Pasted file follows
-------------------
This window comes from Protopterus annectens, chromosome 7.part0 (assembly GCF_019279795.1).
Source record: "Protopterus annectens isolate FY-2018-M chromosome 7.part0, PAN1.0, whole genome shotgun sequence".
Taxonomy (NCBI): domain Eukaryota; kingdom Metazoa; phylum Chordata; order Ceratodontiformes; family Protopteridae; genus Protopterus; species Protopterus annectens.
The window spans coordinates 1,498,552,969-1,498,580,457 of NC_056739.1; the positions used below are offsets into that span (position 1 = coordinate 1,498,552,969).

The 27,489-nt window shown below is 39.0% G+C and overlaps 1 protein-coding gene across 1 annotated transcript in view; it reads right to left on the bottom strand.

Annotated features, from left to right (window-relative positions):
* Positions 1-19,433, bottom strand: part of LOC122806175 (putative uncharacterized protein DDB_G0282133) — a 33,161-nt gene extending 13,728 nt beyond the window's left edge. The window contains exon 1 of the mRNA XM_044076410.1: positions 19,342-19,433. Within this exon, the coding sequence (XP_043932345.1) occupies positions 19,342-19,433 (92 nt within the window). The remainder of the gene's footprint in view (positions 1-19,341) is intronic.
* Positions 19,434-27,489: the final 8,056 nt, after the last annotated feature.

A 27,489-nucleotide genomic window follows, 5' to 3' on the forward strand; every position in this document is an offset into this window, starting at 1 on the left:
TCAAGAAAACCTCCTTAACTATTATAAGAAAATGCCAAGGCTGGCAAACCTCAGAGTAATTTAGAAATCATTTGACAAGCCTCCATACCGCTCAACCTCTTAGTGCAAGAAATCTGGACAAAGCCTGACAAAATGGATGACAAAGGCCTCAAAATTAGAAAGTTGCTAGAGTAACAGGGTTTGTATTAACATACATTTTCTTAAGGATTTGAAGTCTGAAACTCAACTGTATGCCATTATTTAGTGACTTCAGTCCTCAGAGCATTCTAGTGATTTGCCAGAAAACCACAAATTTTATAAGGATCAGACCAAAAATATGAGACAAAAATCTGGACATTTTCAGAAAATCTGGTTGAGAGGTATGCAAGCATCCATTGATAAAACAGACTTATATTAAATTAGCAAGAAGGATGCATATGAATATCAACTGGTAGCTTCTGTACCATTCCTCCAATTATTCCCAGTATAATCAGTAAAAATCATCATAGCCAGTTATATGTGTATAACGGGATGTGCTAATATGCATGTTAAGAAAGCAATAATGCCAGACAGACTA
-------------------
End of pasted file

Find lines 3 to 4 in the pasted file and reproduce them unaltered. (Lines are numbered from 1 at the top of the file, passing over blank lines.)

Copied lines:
Taxonomy (NCBI): domain Eukaryota; kingdom Metazoa; phylum Chordata; order Ceratodontiformes; family Protopteridae; genus Protopterus; species Protopterus annectens.
The window spans coordinates 1,498,552,969-1,498,580,457 of NC_056739.1; the positions used below are offsets into that span (position 1 = coordinate 1,498,552,969).